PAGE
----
DoubleVerify Announces Google Display Network Certification For Ad Verification; Google Says More On The Way

Ad VerificationHas Google had a change of heart regarding third-party, display ad verification services across its Google Display Network and DoubleClick Ad Exchange? For now, yes.

Today, ad verification and behavioral “i” icon provider DoubleVerify announced that it has received approval to run its services on the Google Display Network (GDN). In the press release, DoubleVerify claims that this is a significant new opportunity as “Verification was previously allowed on GDN inventory purchased directly from Google, but not on GDN inventory bought through Google’s ad exchange, until today.” Read more.

A Google spokesperson confirms the approval of DoubleVerify tech and adds that there are more ad verification solutions on the way:

“We’ve been running a test with DoubleVerify for some time and now they’re certified to run on GDN inventory. For those advertisers who want to use these or similar services, we think that having a choice of providers is a good thing. Without naming anyone specific, this is the same process we follow with all verification companies – a number are in the process of being tested. At the same time, we’re investing in our own cost-free services (including page-scanning technology and significant advertiser controls) to promote the safest possible brand experience on the network.”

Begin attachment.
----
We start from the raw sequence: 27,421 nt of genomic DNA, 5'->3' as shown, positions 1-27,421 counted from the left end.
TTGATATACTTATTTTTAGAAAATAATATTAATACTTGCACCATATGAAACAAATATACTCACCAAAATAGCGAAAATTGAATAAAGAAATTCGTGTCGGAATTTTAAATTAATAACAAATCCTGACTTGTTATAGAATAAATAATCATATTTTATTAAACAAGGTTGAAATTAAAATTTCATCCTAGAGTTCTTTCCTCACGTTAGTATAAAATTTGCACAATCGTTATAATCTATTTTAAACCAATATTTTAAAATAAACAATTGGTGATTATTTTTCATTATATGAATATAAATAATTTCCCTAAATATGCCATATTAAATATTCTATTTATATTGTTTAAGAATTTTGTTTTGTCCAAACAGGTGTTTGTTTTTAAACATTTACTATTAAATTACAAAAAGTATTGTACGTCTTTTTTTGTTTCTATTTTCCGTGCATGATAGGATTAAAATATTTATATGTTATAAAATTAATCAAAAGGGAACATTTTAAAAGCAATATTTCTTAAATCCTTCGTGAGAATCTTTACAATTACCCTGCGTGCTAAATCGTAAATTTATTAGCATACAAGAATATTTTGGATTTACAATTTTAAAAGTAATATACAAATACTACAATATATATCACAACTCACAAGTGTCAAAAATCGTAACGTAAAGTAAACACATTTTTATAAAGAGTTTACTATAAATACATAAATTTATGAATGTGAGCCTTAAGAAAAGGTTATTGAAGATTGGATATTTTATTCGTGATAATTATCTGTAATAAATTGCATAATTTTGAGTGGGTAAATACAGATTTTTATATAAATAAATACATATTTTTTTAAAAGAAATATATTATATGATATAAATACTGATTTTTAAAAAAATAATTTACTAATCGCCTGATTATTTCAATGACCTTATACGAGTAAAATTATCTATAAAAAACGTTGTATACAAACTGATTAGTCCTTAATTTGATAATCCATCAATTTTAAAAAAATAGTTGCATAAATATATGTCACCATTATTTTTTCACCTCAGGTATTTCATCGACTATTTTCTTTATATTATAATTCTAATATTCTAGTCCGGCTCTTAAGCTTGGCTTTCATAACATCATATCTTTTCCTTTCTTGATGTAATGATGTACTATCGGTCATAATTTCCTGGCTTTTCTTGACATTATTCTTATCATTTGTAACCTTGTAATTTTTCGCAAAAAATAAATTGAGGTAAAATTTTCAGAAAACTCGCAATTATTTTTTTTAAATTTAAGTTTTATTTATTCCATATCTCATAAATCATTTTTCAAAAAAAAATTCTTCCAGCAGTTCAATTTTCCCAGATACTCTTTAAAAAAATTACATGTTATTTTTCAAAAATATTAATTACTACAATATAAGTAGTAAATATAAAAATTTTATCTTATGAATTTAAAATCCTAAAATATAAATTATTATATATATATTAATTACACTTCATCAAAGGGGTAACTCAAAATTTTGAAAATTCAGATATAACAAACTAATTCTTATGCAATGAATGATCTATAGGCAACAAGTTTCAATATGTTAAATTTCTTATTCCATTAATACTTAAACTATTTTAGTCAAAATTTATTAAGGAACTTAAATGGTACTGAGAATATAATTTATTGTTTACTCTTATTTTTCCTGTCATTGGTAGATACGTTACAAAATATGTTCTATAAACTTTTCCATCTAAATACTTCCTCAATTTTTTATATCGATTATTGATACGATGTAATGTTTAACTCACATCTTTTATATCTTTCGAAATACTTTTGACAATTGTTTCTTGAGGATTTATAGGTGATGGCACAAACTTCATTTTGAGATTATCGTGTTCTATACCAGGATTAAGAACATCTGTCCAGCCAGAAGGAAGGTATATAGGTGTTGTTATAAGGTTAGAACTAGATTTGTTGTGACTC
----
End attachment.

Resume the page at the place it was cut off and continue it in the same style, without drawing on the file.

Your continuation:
DoubleVerify svp of business development, Eoin Townsend, tells real-time biddable (RTB) inventory is included: “Our tags are approved for both RTB and non-RTB inventory if you buying through AdSense to GDN (non-RTB) and ADX to GDN (RTB).”

As ad verification companies get and maintain traction with agency clients and trading desks, the ability to run across the growing pool of DoubleClick Ad Exchange RTB’d inventory would appear to be important. For Google, buy-side pressure from agencies and/or marketers to include ad verification solutions may have tipped the scales in favor of allowing third-party ad verification.

It will be interesting to see how the “cost-free” solution provided by Google disintermediates the ad verifiers from their clients, if at all.

By John Ebbert

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